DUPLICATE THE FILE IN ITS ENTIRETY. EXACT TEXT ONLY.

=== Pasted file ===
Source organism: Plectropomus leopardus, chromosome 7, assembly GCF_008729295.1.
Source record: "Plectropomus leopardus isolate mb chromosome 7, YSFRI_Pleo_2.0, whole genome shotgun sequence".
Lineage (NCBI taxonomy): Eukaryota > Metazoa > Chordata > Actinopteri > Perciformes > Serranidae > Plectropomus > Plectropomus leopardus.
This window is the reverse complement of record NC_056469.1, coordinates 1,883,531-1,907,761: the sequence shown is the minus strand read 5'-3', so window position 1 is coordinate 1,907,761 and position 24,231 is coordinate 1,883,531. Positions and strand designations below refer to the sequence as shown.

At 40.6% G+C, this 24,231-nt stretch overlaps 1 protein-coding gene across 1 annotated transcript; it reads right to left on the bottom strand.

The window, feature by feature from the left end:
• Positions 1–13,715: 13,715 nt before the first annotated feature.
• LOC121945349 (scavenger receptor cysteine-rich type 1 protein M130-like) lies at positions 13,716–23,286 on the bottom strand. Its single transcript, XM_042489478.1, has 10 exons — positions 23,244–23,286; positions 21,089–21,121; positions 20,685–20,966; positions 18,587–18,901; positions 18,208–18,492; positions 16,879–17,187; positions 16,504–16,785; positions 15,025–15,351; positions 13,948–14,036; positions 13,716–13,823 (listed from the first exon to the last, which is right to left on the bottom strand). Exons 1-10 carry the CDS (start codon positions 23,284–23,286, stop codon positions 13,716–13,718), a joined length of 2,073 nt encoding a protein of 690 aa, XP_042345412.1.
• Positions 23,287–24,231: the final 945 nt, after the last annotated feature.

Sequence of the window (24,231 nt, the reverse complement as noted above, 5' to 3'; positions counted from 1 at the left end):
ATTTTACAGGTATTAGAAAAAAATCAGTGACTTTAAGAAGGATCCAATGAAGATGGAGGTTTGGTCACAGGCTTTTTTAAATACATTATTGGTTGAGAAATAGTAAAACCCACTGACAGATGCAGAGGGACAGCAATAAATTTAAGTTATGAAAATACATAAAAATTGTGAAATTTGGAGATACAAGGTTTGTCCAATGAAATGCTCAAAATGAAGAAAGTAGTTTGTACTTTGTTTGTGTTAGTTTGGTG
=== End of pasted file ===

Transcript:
Source organism: Plectropomus leopardus, chromosome 7, assembly GCF_008729295.1.
Source record: "Plectropomus leopardus isolate mb chromosome 7, YSFRI_Pleo_2.0, whole genome shotgun sequence".
Lineage (NCBI taxonomy): Eukaryota > Metazoa > Chordata > Actinopteri > Perciformes > Serranidae > Plectropomus > Plectropomus leopardus.
This window is the reverse complement of record NC_056469.1, coordinates 1,883,531-1,907,761: the sequence shown is the minus strand read 5'-3', so window position 1 is coordinate 1,907,761 and position 24,231 is coordinate 1,883,531. Positions and strand designations below refer to the sequence as shown.

At 40.6% G+C, this 24,231-nt stretch overlaps 1 protein-coding gene across 1 annotated transcript; it reads right to left on the bottom strand.

The window, feature by feature from the left end:
• Positions 1–13,715: 13,715 nt before the first annotated feature.
• LOC121945349 (scavenger receptor cysteine-rich type 1 protein M130-like) lies at positions 13,716–23,286 on the bottom strand. Its single transcript, XM_042489478.1, has 10 exons — positions 23,244–23,286; positions 21,089–21,121; positions 20,685–20,966; positions 18,587–18,901; positions 18,208–18,492; positions 16,879–17,187; positions 16,504–16,785; positions 15,025–15,351; positions 13,948–14,036; positions 13,716–13,823 (listed from the first exon to the last, which is right to left on the bottom strand). Exons 1-10 carry the CDS (start codon positions 23,284–23,286, stop codon positions 13,716–13,718), a joined length of 2,073 nt encoding a protein of 690 aa, XP_042345412.1.
• Positions 23,287–24,231: the final 945 nt, after the last annotated feature.

Sequence of the window (24,231 nt, the reverse complement as noted above, 5' to 3'; positions counted from 1 at the left end):
ATTTTACAGGTATTAGAAAAAAATCAGTGACTTTAAGAAGGATCCAATGAAGATGGAGGTTTGGTCACAGGCTTTTTTAAATACATTATTGGTTGAGAAATAGTAAAACCCACTGACAGATGCAGAGGGACAGCAATAAATTTAAGTTATGAAAATACATAAAAATTGTGAAATTTGGAGATACAAGGTTTGTCCAATGAAATGCTCAAAATGAAGAAAGTAGTTTGTACTTTGTTTGTGTTAGTTTGGTG